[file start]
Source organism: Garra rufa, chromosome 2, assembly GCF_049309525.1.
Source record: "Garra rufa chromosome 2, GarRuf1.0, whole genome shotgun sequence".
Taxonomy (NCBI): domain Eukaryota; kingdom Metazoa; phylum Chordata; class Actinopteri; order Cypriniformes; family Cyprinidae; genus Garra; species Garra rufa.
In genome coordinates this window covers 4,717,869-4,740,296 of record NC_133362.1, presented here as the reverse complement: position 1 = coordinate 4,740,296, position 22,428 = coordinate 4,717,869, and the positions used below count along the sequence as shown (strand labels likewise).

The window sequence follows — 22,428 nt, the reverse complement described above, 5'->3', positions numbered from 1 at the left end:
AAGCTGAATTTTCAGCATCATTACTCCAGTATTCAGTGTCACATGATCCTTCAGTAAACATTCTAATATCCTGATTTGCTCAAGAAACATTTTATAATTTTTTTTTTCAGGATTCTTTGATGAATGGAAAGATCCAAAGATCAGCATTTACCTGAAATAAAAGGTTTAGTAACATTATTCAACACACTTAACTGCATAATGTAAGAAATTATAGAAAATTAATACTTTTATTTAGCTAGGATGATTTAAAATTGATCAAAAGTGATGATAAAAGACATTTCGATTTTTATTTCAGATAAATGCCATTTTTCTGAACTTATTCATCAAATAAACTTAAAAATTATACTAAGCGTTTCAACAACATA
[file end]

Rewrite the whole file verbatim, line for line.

Source organism: Garra rufa, chromosome 2, assembly GCF_049309525.1.
Source record: "Garra rufa chromosome 2, GarRuf1.0, whole genome shotgun sequence".
Taxonomy (NCBI): domain Eukaryota; kingdom Metazoa; phylum Chordata; class Actinopteri; order Cypriniformes; family Cyprinidae; genus Garra; species Garra rufa.
In genome coordinates this window covers 4,717,869-4,740,296 of record NC_133362.1, presented here as the reverse complement: position 1 = coordinate 4,740,296, position 22,428 = coordinate 4,717,869, and the positions used below count along the sequence as shown (strand labels likewise).

The window sequence follows — 22,428 nt, the reverse complement described above, 5'->3', positions numbered from 1 at the left end:
AAGCTGAATTTTCAGCATCATTACTCCAGTATTCAGTGTCACATGATCCTTCAGTAAACATTCTAATATCCTGATTTGCTCAAGAAACATTTTATAATTTTTTTTTTCAGGATTCTTTGATGAATGGAAAGATCCAAAGATCAGCATTTACCTGAAATAAAAGGTTTAGTAACATTATTCAACACACTTAACTGCATAATGTAAGAAATTATAGAAAATTAATACTTTTATTTAGCTAGGATGATTTAAAATTGATCAAAAGTGATGATAAAAGACATTTCGATTTTTATTTCAGATAAATGCCATTTTTCTGAACTTATTCATCAAATAAACTTAAAAATTATACTAAGCGTTTCAACAACATA